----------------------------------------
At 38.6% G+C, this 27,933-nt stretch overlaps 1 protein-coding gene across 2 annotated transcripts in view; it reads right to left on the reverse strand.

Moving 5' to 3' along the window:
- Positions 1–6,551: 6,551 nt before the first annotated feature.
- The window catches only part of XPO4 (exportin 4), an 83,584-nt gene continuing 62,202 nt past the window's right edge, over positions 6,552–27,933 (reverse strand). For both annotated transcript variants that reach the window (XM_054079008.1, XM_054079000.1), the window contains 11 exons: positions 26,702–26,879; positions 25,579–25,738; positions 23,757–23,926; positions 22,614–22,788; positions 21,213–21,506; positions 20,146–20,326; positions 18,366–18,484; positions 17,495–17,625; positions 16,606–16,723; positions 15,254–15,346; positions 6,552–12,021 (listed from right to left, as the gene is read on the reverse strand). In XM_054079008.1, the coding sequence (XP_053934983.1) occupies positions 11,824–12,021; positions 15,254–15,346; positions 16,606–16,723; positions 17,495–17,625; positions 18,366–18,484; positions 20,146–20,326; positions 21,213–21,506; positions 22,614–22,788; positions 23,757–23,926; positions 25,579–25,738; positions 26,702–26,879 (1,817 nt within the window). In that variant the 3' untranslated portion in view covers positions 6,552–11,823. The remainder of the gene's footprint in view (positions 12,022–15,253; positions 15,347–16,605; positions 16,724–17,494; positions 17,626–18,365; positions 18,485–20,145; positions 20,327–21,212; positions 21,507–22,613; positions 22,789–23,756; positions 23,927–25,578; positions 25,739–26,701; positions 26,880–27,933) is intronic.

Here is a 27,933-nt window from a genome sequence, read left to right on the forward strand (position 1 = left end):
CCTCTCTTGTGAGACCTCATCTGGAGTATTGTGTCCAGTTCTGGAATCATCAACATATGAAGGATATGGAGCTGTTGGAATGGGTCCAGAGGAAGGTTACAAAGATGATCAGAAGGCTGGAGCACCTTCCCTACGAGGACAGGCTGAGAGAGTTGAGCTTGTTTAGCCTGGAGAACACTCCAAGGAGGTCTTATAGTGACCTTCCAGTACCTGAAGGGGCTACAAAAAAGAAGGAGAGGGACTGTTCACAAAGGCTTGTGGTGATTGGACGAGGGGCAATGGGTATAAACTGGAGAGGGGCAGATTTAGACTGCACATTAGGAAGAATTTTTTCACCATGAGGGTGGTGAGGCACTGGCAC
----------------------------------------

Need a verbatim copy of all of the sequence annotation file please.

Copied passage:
At 38.6% G+C, this 27,933-nt stretch overlaps 1 protein-coding gene across 2 annotated transcripts in view; it reads right to left on the reverse strand.

Moving 5' to 3' along the window:
- Positions 1–6,551: 6,551 nt before the first annotated feature.
- The window catches only part of XPO4 (exportin 4), an 83,584-nt gene continuing 62,202 nt past the window's right edge, over positions 6,552–27,933 (reverse strand). For both annotated transcript variants that reach the window (XM_054079008.1, XM_054079000.1), the window contains 11 exons: positions 26,702–26,879; positions 25,579–25,738; positions 23,757–23,926; positions 22,614–22,788; positions 21,213–21,506; positions 20,146–20,326; positions 18,366–18,484; positions 17,495–17,625; positions 16,606–16,723; positions 15,254–15,346; positions 6,552–12,021 (listed from right to left, as the gene is read on the reverse strand). In XM_054079008.1, the coding sequence (XP_053934983.1) occupies positions 11,824–12,021; positions 15,254–15,346; positions 16,606–16,723; positions 17,495–17,625; positions 18,366–18,484; positions 20,146–20,326; positions 21,213–21,506; positions 22,614–22,788; positions 23,757–23,926; positions 25,579–25,738; positions 26,702–26,879 (1,817 nt within the window). In that variant the 3' untranslated portion in view covers positions 6,552–11,823. The remainder of the gene's footprint in view (positions 12,022–15,253; positions 15,347–16,605; positions 16,724–17,494; positions 17,626–18,365; positions 18,485–20,145; positions 20,327–21,212; positions 21,507–22,613; positions 22,789–23,756; positions 23,927–25,578; positions 25,739–26,701; positions 26,880–27,933) is intronic.

Here is a 27,933-nt window from a genome sequence, read left to right on the forward strand (position 1 = left end):
CCTCTCTTGTGAGACCTCATCTGGAGTATTGTGTCCAGTTCTGGAATCATCAACATATGAAGGATATGGAGCTGTTGGAATGGGTCCAGAGGAAGGTTACAAAGATGATCAGAAGGCTGGAGCACCTTCCCTACGAGGACAGGCTGAGAGAGTTGAGCTTGTTTAGCCTGGAGAACACTCCAAGGAGGTCTTATAGTGACCTTCCAGTACCTGAAGGGGCTACAAAAAAGAAGGAGAGGGACTGTTCACAAAGGCTTGTGGTGATTGGACGAGGGGCAATGGGTATAAACTGGAGAGGGGCAGATTTAGACTGCACATTAGGAAGAATTTTTTCACCATGAGGGTGGTGAGGCACTGGCAC